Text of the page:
Shermantine names 3 locations, more than 12 victims

5:55 PM, Jul 18, 2012   |    comments
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Wesley Shermantine

SACRAMENTO, CA - The memory of an aging serial killer proved it can still lead investigators to his victims.

Death row inmate Wesley Shermantine, one half of the Speed Freak Killers duo, has so far revealed the locations of five victims through dozens of letters and hand-drawn maps taped together.

In February, San Joaquin County Sheriff's detectives unearthed the remains of Cindy Vanderheiden and Chevelle Wheeler in the mountains of Calaveras County, and the bodies of Joann Hobson, Kimberly Billy, and an unidentified woman were found inside an abandoned Linden well.

All of the women except for Vanderheiden, who disappeared in 1998, vanished in the early or mid-1980s.

Sacramento bounty hunter Leonard Padilla offered thousands of dollars to pay Shermatine's restitutions, get a type writer, buy a T.V., get candy and install headstones for Shermantine's parents in exchange for Shermantine to disclose the locations of victims.

Padilla said he doesn't want to waste time finding closure for families by trying to decipher hand-drawn maps from a killer who hasn't seen the outside world in decades. Padilla believes Shermantine and killing partner Loren Herzog started their killing spree in 1981. They were captured in 1998 after Vanderheiden disappeared.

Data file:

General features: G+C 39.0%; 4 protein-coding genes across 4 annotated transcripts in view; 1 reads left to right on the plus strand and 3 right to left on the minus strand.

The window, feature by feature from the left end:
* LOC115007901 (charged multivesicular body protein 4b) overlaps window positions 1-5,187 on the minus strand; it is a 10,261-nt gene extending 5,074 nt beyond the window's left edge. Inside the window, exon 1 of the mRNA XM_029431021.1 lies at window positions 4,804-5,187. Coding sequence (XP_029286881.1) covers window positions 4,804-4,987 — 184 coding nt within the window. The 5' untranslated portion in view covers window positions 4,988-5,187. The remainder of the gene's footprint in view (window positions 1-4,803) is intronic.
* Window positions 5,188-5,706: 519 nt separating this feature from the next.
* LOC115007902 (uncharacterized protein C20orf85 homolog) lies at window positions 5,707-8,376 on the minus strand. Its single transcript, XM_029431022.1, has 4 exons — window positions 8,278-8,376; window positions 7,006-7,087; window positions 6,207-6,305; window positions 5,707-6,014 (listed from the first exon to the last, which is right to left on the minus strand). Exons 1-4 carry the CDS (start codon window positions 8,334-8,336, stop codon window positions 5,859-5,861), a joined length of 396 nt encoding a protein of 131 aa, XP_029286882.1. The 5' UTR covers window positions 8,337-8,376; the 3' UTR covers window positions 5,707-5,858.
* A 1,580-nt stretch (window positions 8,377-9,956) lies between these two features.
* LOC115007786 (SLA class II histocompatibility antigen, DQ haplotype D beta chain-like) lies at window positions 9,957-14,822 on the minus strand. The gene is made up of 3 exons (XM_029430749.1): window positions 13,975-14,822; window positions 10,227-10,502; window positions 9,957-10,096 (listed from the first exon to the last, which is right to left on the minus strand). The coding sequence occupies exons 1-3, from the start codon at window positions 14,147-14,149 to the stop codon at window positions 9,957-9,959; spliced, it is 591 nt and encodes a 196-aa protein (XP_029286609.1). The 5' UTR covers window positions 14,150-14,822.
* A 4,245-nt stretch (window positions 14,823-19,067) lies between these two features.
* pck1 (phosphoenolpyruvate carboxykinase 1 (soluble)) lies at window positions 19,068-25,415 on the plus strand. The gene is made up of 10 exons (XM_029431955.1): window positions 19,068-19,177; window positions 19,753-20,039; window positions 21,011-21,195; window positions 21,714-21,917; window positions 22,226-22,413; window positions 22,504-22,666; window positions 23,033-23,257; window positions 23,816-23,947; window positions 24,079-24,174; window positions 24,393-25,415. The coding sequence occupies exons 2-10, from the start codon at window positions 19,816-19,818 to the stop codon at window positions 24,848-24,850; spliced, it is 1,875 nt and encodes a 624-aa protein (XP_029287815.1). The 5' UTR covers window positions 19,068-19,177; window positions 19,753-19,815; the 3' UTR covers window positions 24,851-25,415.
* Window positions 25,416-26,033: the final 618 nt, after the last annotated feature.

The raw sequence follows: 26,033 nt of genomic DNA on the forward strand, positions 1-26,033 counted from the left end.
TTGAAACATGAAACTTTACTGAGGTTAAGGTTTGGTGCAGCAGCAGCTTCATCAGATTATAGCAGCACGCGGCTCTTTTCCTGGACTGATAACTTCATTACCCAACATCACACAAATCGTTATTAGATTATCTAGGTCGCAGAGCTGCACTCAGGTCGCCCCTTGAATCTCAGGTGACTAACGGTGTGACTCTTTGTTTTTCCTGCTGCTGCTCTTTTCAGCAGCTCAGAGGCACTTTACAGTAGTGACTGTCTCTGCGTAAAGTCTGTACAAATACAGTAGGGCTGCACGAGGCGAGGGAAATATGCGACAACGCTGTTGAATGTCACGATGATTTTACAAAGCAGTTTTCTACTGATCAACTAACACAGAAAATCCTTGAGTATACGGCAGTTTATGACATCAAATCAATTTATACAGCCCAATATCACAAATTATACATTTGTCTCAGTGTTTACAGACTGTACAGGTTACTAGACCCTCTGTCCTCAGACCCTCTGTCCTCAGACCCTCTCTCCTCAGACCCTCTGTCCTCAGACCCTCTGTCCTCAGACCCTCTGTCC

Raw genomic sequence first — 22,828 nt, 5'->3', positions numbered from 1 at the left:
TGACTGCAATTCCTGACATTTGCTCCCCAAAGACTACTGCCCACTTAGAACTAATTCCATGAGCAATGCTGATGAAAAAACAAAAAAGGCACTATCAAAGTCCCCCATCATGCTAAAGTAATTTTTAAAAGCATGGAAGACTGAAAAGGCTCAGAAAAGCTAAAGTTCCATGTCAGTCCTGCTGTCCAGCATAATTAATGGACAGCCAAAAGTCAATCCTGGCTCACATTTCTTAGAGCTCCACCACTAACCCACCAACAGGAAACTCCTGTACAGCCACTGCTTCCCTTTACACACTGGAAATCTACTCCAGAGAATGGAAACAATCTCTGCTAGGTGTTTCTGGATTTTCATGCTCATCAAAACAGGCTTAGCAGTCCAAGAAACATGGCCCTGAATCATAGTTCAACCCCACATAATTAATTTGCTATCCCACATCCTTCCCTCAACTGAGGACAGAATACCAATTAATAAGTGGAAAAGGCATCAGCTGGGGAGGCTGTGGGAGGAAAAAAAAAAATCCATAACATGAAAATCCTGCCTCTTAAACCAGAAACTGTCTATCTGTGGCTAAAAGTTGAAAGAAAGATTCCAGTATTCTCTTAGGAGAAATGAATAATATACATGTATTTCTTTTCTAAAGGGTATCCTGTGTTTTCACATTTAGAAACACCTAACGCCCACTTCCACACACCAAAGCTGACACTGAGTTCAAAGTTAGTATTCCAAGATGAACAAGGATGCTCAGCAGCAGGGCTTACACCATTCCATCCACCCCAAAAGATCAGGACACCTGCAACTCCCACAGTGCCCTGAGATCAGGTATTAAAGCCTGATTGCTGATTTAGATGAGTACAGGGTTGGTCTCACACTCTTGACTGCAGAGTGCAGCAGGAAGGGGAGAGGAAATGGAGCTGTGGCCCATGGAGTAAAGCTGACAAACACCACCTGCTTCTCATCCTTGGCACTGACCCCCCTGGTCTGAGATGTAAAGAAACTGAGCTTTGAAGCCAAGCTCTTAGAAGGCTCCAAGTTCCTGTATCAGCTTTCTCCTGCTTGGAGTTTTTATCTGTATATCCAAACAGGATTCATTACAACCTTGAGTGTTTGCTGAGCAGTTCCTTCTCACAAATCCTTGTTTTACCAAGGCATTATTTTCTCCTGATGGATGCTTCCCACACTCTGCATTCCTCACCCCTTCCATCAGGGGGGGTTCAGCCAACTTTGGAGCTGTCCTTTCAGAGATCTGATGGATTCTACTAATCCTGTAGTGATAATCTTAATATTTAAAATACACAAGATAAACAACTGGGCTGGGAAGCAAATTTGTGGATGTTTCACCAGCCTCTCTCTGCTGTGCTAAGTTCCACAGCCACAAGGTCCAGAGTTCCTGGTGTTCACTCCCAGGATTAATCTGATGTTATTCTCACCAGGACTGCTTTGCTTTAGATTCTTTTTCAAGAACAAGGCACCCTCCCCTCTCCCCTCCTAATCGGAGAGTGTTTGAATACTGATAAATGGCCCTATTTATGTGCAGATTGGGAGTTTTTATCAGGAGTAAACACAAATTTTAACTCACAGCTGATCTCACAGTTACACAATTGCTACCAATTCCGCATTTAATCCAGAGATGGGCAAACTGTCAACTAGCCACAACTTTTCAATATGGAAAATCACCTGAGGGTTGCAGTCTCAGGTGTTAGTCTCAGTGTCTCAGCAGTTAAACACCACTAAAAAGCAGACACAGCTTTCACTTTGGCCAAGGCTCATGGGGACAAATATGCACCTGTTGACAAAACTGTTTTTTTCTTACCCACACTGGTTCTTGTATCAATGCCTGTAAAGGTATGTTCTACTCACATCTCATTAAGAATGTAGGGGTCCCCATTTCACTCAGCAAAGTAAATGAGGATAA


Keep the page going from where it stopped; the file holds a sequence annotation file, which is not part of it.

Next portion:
"We're talking about 30 years ago these things happened," Padilla said.

Padilla is in favor of a new bill signed by Gov. Jerry Brown on Tuesday that will allow Shermantine to be escorted off San Quinton Prison to pinpoint the exact location of victims. He said he's in talks with the California Department of Corrections and Assembly member Cathleen Galgiani over having Shermantine come out within the next ten days.

According to Padilla, Shermantine made more claims of even more victims. Shermantine said three inmates told him of 14 bodies hidden on Cow Mountain in Lake County. Padilla believes these could actually be Speed Freak Killer victims, since Shermantine rarely admits to killing anyone.

"Sometimes people will tell you somebody else did something, so it's worth taking a look," Padilla said.

"Why I want to start there is because this is untouched ground," Padilla said. "And if he says there's 14 bodies there, now he's got to put up or shut up."

The Lake County Sheriff's Office said it'll cooperate with the investigation if Shermantine gives more detailed information.

"Due to the vastness of the area, the sheriff requests more details: who the victims might be, try to pinpoint the area," Lake County Sheriff's Office Sgt. Steve Brooks said. "Once we get some details we can work with, the sheriff fully intends to investigate."

Shermantine also promised to tell of a man he called "Hippie Pat" who he buried in Calaveras County not far from where Vanderheiden's remains were discovered.

"This is a guy who went around tattooing and lived up in the hills," said Padilla. "And basically, he said we killed him."

Padilla said having Shermantine point to a location of a victim is the best way to determine how truthful are his claims and whether he can finally close dozens of cold cases.


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